Prehospital Point of Care Testing for the Early Detection of Shock and Prediction of Lifesaving Interventions
Shock (Augusta, Ga.)
INTRODUCTION: Early diagnosis and treatment are essential for enhancing outcomes for the traumatically injured. In this prospective prehospital observational study, we hypothesized that a variety of laboratory results measured in the prehospital environment would predict both the presence of early shock and the need for lifesaving interventions (LSIs) for adult patients with traumatic injuries. METHODS: Adult trauma patients flown by a helicopter emergency medical service were prospectively enrolled. Using an i-STAT portable analyzer, data from 16 laboratory tests were collected. Vital signs data were also collected. Outcomes of interest included detection of shock, mortality, and requirement for LSIs. Logistic regression, including a Bayesian analysis, was performed. RESULTS: Among 300 patients screened for enrollment, 261 had complete laboratory data for analysis. The majority of patients were male (75%) with blunt trauma (91.2%). The median injury severity score was 29 (IQR, 25-75) and overall mortality was 4.6%. A total of 170 LSIs were performed. The median lactate for patients who required an LSI was 4.1 (IQR, 3-5.4). The odds of requiring an LSI within the first hour of admission to the trauma center was highly associated with increases in lactate and glucose. A lactate level > 4 mmol/L was statistically associated with greater sensitivity and specificity for predicting the need for a LSI compared with shock index. CONCLUSIONS: In this prospective observational trial, lactate outperformed static vital signs, including shock index, for detecting shock and predicting the need for LSIs. A lactate level > 4 mmol/L was found to be highly associated with the need for LSIs.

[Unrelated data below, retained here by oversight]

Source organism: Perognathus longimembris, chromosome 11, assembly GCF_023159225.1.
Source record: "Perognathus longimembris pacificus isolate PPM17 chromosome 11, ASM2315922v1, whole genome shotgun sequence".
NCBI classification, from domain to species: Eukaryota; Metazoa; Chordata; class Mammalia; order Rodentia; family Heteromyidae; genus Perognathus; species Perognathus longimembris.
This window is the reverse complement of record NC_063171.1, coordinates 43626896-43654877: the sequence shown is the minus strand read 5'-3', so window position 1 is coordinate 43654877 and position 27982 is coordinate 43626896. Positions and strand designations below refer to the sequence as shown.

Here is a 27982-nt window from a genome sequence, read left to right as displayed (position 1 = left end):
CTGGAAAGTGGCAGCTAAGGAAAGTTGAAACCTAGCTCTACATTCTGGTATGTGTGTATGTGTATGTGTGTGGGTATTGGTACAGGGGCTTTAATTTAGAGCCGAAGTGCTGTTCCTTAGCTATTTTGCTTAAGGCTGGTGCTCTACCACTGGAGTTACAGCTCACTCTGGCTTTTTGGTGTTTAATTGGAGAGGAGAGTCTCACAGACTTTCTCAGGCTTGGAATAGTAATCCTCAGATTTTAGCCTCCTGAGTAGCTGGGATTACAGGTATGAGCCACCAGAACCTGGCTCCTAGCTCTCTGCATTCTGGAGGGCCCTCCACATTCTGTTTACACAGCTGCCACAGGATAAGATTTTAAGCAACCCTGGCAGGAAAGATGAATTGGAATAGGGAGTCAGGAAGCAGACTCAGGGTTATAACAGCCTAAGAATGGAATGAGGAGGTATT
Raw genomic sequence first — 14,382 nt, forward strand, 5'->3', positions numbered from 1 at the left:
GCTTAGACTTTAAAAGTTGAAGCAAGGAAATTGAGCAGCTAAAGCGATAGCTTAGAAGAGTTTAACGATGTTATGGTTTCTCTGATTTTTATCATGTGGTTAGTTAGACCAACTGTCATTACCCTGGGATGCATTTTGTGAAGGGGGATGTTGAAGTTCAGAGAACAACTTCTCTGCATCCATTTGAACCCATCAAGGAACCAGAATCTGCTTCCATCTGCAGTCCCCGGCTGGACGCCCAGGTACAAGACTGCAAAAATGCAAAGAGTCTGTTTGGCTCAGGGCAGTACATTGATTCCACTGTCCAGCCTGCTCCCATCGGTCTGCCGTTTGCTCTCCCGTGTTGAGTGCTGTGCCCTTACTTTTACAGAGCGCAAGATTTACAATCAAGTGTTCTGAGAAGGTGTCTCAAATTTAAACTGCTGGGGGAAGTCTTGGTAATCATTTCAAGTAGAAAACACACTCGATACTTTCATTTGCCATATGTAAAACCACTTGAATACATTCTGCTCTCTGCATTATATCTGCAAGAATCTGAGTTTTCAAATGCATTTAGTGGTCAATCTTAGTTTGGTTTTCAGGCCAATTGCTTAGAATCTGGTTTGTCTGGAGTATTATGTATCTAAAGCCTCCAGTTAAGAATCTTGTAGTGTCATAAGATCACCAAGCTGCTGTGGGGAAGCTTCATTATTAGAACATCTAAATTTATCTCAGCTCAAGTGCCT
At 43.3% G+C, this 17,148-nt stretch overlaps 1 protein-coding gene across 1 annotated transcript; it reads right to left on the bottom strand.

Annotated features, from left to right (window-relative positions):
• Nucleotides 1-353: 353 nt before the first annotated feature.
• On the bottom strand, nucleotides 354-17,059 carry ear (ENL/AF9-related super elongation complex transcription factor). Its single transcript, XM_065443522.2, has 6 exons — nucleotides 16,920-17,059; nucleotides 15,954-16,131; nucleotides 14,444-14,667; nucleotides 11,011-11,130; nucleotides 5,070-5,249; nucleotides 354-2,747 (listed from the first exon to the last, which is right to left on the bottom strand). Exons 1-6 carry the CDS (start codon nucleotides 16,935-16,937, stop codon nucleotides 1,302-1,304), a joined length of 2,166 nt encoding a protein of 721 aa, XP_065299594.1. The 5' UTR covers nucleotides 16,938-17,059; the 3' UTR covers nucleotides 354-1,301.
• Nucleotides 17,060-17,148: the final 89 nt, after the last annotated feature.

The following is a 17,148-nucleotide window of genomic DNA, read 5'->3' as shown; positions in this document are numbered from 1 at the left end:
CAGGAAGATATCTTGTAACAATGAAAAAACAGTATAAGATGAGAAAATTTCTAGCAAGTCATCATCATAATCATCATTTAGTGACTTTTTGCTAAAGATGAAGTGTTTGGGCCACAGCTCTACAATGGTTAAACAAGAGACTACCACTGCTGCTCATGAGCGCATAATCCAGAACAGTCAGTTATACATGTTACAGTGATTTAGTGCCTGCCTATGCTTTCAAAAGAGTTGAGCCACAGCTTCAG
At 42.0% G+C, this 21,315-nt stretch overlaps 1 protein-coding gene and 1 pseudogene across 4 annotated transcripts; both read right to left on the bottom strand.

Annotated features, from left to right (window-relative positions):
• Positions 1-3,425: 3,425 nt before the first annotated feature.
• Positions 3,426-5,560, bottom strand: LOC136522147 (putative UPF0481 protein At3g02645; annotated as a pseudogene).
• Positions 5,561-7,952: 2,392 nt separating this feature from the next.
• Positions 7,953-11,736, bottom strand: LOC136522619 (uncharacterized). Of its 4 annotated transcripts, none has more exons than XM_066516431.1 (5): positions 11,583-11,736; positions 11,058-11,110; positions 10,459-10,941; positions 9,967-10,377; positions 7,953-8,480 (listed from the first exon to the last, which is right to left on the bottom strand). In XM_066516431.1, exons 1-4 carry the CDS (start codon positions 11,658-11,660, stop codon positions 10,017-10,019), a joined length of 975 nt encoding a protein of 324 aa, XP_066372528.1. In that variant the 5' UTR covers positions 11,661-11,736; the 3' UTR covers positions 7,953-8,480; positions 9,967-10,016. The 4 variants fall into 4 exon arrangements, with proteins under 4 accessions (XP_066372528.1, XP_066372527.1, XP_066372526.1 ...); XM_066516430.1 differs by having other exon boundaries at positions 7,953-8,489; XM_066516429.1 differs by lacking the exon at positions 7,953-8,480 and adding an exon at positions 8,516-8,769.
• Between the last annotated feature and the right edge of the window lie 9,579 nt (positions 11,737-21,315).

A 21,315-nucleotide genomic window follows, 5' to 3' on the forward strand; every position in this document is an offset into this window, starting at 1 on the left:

Galvagno, S., Sikorski, R., Floccare, D., Rock, P., Mazzeffi, M., DuBose, J., Scalea, T., Miller, C., Richards, J., O'Connor, J., Mackenzie, C., & Hu, P. (2020). Prehospital Point of Care Testing for the Early Detection of Shock and Prediction of Lifesaving Interventions. Shock (Augusta, Ga.), 54 (6). http://dx.doi.org/10.1097/SHK.0000000000001567